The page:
Let’s take a look at a simple moving average crossover system and see if we can improve it. Specifically, can we improve the moving average system’s performance by reducing the number of whipsaws during those dreaded range bound markets? Whipsaws occur when a market moves from a trending mode to a consolidation mode. During this consolidation mode the system gets whipsawed from long to short creating a string of losing trades. Long trades suddenly reverse hitting your stop. Likewise for short trades. These ‘false signals’ can destroy your equity curve. In this article I’m going to present two simple methods to improve the simple moving average crossover system. These ideas can easily be implemented into your trading systems and may provide a great starting point for a trend following system.
Our baseline system will consist of two simple moving averages (SMA) executed on a daily chart of the Euro futures. I’m picking the Euro because it has demonstrated solid trending characteristics as opposed to the stock index markets which tend to be mean reverting. If you will recall, signals are generated when a faster moving average (trigger SMA or trigger line) crosses a slower moving average (slow SMA or slow line).
Slow SMA 50 period
Trigger SMA 3 period
Go Long when trigger crosses above Slow SMA
Go Short when trigger crosses under Slow SMA
Dates Tested: May 2001 – September 30, 2013
Commissions & Slippage: $30 deducted per trade
Number of Contracts: 1
For those using TradeStation the Baseline System was created by inserting two strategies into the chart that were provided by TradeStation. Below are the two strategies. The first one controls the long entry (LE) rules and the second one controls the short entry (SE) rules. You can see the input fields contain the three and the fifty for the two different periods for our moving averages. Buy using these provided strategies you can build a moving average crossover strategy within seconds without any coding skills.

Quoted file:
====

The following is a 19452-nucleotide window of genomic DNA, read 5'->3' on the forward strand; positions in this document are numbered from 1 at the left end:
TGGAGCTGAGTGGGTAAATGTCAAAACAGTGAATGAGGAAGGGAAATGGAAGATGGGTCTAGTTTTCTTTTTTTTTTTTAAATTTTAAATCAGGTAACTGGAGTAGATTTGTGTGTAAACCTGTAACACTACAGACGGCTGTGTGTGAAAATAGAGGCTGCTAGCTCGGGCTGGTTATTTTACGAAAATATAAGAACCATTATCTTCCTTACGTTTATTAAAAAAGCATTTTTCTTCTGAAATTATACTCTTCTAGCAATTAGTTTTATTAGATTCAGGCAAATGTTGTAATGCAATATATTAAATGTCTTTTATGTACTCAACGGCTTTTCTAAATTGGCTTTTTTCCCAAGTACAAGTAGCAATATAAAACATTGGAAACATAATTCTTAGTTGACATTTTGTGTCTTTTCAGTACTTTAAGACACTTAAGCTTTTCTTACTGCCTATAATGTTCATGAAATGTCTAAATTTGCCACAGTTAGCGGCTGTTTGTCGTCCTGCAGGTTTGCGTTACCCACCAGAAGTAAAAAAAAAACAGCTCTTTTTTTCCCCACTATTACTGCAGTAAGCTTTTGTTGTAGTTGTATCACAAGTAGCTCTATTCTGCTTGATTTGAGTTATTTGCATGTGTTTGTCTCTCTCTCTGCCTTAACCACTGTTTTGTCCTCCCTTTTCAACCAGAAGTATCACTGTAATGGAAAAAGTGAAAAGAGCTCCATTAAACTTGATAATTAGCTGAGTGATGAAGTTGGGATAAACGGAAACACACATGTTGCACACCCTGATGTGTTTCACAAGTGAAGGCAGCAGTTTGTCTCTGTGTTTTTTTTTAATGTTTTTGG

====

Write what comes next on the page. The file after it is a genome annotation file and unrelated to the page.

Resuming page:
These two simple rules produce a trading system that is actually profitable over the long term. This is a testimate to the trending characteristics of the Euro futures market. However, there are periods of large drawdowns and long periods where no new equity highs are created. It’s not likely anyone would actually trade this with real money. The image below shows a recent period from 2011 when the Euro entered a consolidation phase during the summer months of June through August. During this time our Baseline System produced a string of eight consecutive losing trades.
With this entry method we are going to delay our entry into the market after the trigger line crosses the slow SMA. So, when the trigger line crosses the slow SMA we do not open our position right away. We delay for several bars. Let’s say we wait for 15 bars after the cross occurs. On the tenth bar after the signal we see if price is still above the slow SMA (for a long entry) and enter at the open of the 11th. If price is below our slow SMA we don’t open a new position. By doing this we eliminate some whipsaws at the expense of entering the trade later than the original SMA cross. The idea behind this method is if a new bull market is about to start, price should not fall back below the slow SMA. In short, it’s another way to measure the amount of conviction for the next market phase. However, we will keep the exit the same. When an EMA cross occurs we always close our open position. We only apply the delay when opening a new position.
The equity curve with our delayed entry actually moves the entire equity curve above the zero line. Fewer trades are taken and we reduce the total net profit. The equity curve also appears a little less jagged implying a slightly more smoother climb up. Below is an image showing the whipsaw summer time period in 2011. You will notice we have reduced the number of whipsaws from eight to zero.
Whipsaw Summer 2011